Over 1,000 Frontline Education Workers Protest Outside MPP’s Office in Port Hope

In Editor Choice, Local, Provincial

Over 1,000 frontline education workers protested in front of MPP David Piccini’s office in Port Hope on Friday, November 4, 2022.

In total throughout Ontario, 55,000 frontline education CUPE workers held the political protest.

The sidewalks on both sides of Peter Street in front of Piccini’s office were crowded with CUPE workers and supporters.

“Custodians, maintenance workers, office staff, educational assistants, early childhood educators, library staff and others – the workers who keep our schools running – took on the most powerful bully in the province,” CUPE said on their website.

“The government threatened them. They tried to break their spirits with lowball offers that would push workers further into poverty and fail to meet the needs of students. Then they passed backwards legislation completely trampling on our Charter rights.”

In a show of support, there was a constant honking of horns as driver’s drove by Piccini’s office.

The louder the horn, the more protesters cheered. The loudest cheers were for the police when they would drive by and honk.

Lynne Lewis has been working for Kawartha Pine Ridge District School Board for three decades and is currently a client services analyst trainer at the board’s office in Peterborough.

Lewis said the CUPE members, “sharing their voice and speaking up for their fundamental rights as Canadians” on Friday.

“Having that right taken away by someone who spent so much time worrying about passing a Bill then sitting in a conference room and hashing out to negotiate a fair settlement – we’re not asking to be rich.”

“We’re not teachers. We don’t get the same salary they get.”

Lewis said she makes under $30 an hour and has to have specific qualifications including post secondary education.

“Over the years the amount they gave us was so minimal, if they have come to the board fairly back then we wouldn’t be here now.”

Lewis said all they are asking for in terms of wages is something close to the cost of living.

“If we can do that, when we go to work, with the students that we care about, we don’t those financial stresses in the back of our mind. We are free to focus on their needs, their safety, their security.”

Lori Pettey who is a secretary at St. Mary Elementary School in Campbellford said families have come to drop off food and water to the protesters throughout the day.

Other unions like the nursing union, the SEIU, and the Transit Union also came out on Friday to show their support.

“They know they are next on the list.”

Pettey said Ford and Lecce should get back at the bargaining table and work out a contract in good faith.

“The biggest stumbling block is we need a living wage and he’s not willing to meet us even half way with a living wage.”

“I would like to invite Stephen Lecce or Doug Ford to come to one of the schools and perform one of the jobs we do and see what we have to deal with.”

“They won’t do that. They’re not seeing what really happens inside a school.”

Pettey says she firmly believes the Government is trying to break the union.

“Definitely trying to break the union.”

“And there is many unions saying they are so proud of us for putting up the fight and they will be right beside us because their contracts are coming up too.”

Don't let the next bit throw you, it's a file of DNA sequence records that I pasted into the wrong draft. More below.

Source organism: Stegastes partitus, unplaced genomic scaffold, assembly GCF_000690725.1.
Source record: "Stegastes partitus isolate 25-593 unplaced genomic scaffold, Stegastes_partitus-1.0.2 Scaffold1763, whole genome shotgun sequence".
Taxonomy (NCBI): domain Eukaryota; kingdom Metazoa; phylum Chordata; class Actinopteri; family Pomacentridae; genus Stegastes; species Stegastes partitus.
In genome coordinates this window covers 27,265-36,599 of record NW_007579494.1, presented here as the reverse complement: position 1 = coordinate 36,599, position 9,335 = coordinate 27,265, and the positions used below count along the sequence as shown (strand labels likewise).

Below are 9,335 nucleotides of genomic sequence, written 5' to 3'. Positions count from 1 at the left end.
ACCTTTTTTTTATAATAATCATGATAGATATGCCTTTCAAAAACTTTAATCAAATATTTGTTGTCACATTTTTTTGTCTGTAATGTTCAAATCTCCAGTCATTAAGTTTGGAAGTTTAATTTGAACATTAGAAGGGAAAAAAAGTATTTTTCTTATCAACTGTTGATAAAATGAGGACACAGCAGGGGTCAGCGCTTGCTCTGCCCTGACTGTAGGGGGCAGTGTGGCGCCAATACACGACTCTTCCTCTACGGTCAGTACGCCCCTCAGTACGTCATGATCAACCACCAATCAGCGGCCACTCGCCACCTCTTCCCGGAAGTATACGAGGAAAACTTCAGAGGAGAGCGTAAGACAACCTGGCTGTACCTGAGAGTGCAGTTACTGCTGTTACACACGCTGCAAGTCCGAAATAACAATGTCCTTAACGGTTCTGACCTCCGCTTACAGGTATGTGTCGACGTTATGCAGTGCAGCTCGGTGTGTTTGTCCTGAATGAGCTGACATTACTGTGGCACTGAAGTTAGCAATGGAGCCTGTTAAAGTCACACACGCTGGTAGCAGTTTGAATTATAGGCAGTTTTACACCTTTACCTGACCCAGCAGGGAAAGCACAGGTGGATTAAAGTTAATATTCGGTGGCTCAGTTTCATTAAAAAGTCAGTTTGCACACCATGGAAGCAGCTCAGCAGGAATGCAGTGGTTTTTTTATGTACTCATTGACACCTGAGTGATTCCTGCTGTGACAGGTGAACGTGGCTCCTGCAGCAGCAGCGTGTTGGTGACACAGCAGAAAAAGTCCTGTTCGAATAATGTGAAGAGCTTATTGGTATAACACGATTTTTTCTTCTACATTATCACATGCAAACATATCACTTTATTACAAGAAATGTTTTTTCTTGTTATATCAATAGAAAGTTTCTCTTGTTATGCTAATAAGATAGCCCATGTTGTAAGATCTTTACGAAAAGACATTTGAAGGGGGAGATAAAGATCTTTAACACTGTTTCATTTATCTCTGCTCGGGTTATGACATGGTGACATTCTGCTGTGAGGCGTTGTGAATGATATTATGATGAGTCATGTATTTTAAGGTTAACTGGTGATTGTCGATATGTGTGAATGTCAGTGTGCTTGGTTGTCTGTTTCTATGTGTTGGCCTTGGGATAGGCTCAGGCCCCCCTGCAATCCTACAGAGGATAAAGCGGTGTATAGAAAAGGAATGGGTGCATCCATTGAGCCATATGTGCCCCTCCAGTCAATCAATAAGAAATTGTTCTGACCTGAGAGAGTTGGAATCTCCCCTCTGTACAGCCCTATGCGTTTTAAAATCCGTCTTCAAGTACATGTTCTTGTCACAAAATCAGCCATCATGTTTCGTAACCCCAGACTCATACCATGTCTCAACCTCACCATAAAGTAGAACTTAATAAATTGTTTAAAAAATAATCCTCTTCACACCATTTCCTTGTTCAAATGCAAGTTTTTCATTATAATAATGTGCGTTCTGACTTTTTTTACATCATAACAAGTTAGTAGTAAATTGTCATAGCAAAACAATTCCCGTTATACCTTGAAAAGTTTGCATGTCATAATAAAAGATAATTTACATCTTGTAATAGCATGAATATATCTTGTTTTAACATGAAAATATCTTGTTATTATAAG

On Thursday, November 3, 2022, Minister of Education, Stephen Lecce said in a statement that CUPE was “demanding a 50 percent increase in compensation.”

But Brian Ruddy who has worked as a custodian at Port Hope High School for six years says that is false.

“We’re not asking for 50%. We’re asking a loonie, a toonie, and a quarter.”

“We’re asking for everything else to be held where it’s at.”

Ruddy says they aren’t asking for the world.

“Our EA’s (Education Assistants), and Early Childhood Educators, we’re asking for them to have a half hour of prep time like teachers get. They are actually teaching classes just like teachers.”

Ruddy said the EA’s and ECE’s are doing their prep work at home.

“Everybody else doesn’t work for free – why are we?”

“We keep taking cuts, and cuts, and cuts.”

CUPE members are having to take two jobs and even the students can see staff is tired.

“Give us something that we can spend time with our families and be in a good mood.”

Ruddy says they put a lot of false smiles on their faces when they go to work, “because kids deserve a smile.”

With the legislation passed by the Ontario Government, everyone protesting on Friday, face a $4,000 fine – daily.

“Illegal or not illegal we have to stand up for what is right. Not just for us, but for the kids.”

“The main stumbling block is he won’t negotiate. He’s gone beyond negotiations. He hasn’t even bothered to sit at the table that often. And when he does sit there, he comes in with foolish offers.”

The retention of staff is something that is very low in schools Ruddy says.

One woman who was protesting said she was a EA and literally gets beat up at school.

“She puts on motocross equipment to deal with kids.”

“I don’t know to many people that get into a fight and go back in with the same boxer and get beat up again.”

“We need support staff. Teachers need support staff, The Board needs support staff.”

Ruddy said he’s prepared to be out, “as long as it takes.”

“This is serious. This needs to be fixed.”

“It is our time to fight and have our voices heard.”

Pete Fisher
Author: Pete Fisher

Has been a photojournalist for over 30-years and have been honoured to win numerous awards for photography and writing over the years. Best selling author for the book Highway of Heroes - True Patriot Love

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